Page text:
Adam Bennett

Adam is a political reporter for the New Zealand Herald.

Beef barrier on menu for Key Indonesia talks

John Key appears on a billboard in Jakarta marking his trade visit to Indonesia. Photo / Supplied
John Key appears on a billboard in Jakarta marking his trade visit to Indonesia. Photo / Supplied

Prime Minister John Key was welcomed by Indonesian President Susilo Bambang Yudhoyono's at his official residence the Istana Merdeka this morning with full military honours including a 19 gun salute.

Mr Key yesterday said talks with President Yudhoyono would focus on building trade and political ties.

This morning, before he attended a wreath laying ceremony at Jakarta's Kalibata National Heroes Cemetery, Mr Key said he would not raise the issue of seriously ill New Zealand man Simon Donaldson who is being held by mother in Western Indonesian city Surabaya by his mother.

However Mr Key has said he will raise some difficult issues with the president.

Discussions with the president would generally be "about how we can build that long term relationship with Indonesia".

"We'll be discussing everything from Papua right through to where the see the region going what they see as risks and concerns, and progress that we might make."

Mr Key said the Transpacific Partnership trade talks would also be on the agenda.

President Yudhoyono has expressed some concerns about the TPP saying Indonesia is unlikely to join it immediately "Mostly we'll be trying to build on the good work that the Asean Australia New Zealand Free Trade Area's established."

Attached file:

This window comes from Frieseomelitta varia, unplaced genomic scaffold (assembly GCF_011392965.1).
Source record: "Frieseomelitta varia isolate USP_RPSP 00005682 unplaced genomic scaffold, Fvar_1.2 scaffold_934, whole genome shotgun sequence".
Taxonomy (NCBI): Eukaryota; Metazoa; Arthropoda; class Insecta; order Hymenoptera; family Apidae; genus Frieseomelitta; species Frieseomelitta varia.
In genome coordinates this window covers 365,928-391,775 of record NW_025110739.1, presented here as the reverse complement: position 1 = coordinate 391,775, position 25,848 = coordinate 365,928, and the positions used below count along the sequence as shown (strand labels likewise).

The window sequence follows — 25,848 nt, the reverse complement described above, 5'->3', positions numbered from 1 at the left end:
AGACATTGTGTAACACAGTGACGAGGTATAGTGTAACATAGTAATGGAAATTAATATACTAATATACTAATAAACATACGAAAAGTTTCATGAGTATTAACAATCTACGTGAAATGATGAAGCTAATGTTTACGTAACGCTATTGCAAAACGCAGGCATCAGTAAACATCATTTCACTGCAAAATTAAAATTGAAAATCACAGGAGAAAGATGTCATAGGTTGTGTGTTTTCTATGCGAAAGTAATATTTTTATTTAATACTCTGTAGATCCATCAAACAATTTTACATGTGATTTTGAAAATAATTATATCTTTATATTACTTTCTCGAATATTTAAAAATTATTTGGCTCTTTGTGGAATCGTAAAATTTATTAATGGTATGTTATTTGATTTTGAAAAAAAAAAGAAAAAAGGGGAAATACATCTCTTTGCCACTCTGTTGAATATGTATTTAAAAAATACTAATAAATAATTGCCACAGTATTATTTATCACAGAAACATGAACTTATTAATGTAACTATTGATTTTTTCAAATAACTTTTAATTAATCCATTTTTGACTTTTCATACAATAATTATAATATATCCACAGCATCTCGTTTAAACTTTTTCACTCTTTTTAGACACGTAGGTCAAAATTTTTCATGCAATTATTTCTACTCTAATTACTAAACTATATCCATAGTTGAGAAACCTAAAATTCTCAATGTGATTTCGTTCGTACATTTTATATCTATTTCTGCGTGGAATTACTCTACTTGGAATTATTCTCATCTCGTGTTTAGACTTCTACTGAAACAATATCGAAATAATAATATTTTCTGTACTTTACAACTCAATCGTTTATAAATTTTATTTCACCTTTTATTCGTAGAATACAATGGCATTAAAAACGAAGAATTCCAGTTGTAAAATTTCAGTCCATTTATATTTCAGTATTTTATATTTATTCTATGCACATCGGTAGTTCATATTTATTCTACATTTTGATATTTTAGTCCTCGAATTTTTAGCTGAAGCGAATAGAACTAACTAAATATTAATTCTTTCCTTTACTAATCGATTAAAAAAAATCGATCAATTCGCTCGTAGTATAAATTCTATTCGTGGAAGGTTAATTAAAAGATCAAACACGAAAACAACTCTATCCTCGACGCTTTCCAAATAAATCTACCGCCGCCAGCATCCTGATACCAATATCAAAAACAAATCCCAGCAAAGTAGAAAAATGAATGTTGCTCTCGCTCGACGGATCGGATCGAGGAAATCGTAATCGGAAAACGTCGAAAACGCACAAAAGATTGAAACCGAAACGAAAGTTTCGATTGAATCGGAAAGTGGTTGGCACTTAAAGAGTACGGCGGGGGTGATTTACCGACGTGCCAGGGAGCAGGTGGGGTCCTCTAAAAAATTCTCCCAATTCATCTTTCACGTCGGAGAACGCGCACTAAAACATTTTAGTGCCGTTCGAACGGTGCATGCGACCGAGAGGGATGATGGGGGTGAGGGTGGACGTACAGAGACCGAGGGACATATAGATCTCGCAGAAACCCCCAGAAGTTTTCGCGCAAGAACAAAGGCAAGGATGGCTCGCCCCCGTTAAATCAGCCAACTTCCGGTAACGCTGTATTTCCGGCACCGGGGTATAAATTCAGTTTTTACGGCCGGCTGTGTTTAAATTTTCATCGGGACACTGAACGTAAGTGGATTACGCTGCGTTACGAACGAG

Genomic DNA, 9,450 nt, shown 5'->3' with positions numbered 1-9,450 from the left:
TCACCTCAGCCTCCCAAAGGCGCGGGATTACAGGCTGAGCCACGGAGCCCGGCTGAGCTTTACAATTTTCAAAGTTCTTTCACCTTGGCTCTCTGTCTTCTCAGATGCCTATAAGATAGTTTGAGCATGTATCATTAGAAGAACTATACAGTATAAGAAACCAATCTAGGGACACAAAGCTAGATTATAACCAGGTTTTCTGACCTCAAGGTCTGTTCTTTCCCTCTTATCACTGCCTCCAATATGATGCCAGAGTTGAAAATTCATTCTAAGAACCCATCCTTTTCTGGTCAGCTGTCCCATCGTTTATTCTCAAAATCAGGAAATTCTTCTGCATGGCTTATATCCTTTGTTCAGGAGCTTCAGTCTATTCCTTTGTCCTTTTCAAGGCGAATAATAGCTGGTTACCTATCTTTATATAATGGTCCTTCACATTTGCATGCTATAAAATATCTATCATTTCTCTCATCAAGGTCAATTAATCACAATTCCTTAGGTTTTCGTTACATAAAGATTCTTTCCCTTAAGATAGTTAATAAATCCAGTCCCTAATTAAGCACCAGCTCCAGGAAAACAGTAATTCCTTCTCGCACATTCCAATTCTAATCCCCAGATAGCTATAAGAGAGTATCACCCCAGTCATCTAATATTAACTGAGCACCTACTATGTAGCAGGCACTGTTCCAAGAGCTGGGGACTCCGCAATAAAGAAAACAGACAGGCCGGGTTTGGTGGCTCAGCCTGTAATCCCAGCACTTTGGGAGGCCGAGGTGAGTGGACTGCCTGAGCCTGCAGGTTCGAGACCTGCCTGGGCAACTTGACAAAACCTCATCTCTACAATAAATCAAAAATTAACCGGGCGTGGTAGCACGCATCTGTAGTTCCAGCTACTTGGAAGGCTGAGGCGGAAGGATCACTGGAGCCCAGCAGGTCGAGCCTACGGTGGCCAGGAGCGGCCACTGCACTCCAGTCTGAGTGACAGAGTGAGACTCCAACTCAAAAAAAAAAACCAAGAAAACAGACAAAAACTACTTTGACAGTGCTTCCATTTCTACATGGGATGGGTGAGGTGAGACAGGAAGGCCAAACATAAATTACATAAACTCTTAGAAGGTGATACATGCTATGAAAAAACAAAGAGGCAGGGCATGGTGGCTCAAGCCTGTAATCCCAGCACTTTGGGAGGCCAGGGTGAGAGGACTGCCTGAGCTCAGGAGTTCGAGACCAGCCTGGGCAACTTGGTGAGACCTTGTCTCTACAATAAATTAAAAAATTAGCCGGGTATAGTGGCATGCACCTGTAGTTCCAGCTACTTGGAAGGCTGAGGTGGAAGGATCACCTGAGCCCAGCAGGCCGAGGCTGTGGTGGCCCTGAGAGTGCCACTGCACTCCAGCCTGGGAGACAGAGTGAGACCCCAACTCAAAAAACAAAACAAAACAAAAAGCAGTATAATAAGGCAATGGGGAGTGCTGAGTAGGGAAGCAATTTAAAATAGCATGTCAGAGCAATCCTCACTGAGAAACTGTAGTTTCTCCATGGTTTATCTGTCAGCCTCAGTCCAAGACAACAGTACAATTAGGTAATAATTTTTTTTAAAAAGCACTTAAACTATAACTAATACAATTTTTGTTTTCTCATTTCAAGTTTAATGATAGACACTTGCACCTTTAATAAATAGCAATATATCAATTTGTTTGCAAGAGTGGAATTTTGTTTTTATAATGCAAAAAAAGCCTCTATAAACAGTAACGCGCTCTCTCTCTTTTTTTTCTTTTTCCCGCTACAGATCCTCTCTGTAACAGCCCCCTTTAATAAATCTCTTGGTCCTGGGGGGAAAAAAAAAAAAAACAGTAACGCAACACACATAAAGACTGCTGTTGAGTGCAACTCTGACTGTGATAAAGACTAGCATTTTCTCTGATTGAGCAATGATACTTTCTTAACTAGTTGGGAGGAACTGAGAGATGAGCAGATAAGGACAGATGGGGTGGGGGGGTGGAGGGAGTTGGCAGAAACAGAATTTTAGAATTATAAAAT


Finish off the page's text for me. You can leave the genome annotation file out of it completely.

However despite that free trade agreement coming into force in January, New Zealand beef imports in Indonesia have been curbed by as much as a third by protectionist measures Mr Key said.

"Technically that's almost certainly a breach of the free trade agreement.

"It's having an impact not only on New Zealand but also Australia and the United States. So that is an issue we are attempting to resolve."

"We don't think it's in the spirit of the FTA. And we need to work that through with the authorities.

We'll raise it in a way that is respectful but makes our point."

The risks and concerns facing Indonesia at present include terrorist activity that saw the Marriott Hotel in Jakarta attacked by a suicide bomber three years ago.

American businessman and international investor James Castle, who survived the blast which killed New Zealander Tim Mackay, was one of the guests at an Indonesia-New Zealand Friendship Council Gala dinner last night.

Security measures including a pair of armoured vehicles guarding the entrance are tight at the Mandarin Oriental Hotel where Mr Key and a 26 strong New Zealand business delegation are staying and where the gala dinner was held.

The delegation includes Fonterra chief executive Theo Spierings who yesterday announced a $20 million investment in a new blending and packaging plant.

Mr Spierings said Indonesia had not even been in the top 30 markets for Fonterra five or six years ago. Now it was tenth "and I think over a time frame of five years it can easily sit in the top five".

Fonterra would continue its investment in Indonesia by bringing over a team of farming experts to investigate how Fonterra can access fresh milk from local producers.

"If we can have access to fresh milk which is quite a big proportion of the total milk consumption here we can and will address the daily dairy nutrition situation in the cities here."

- NZ Herald

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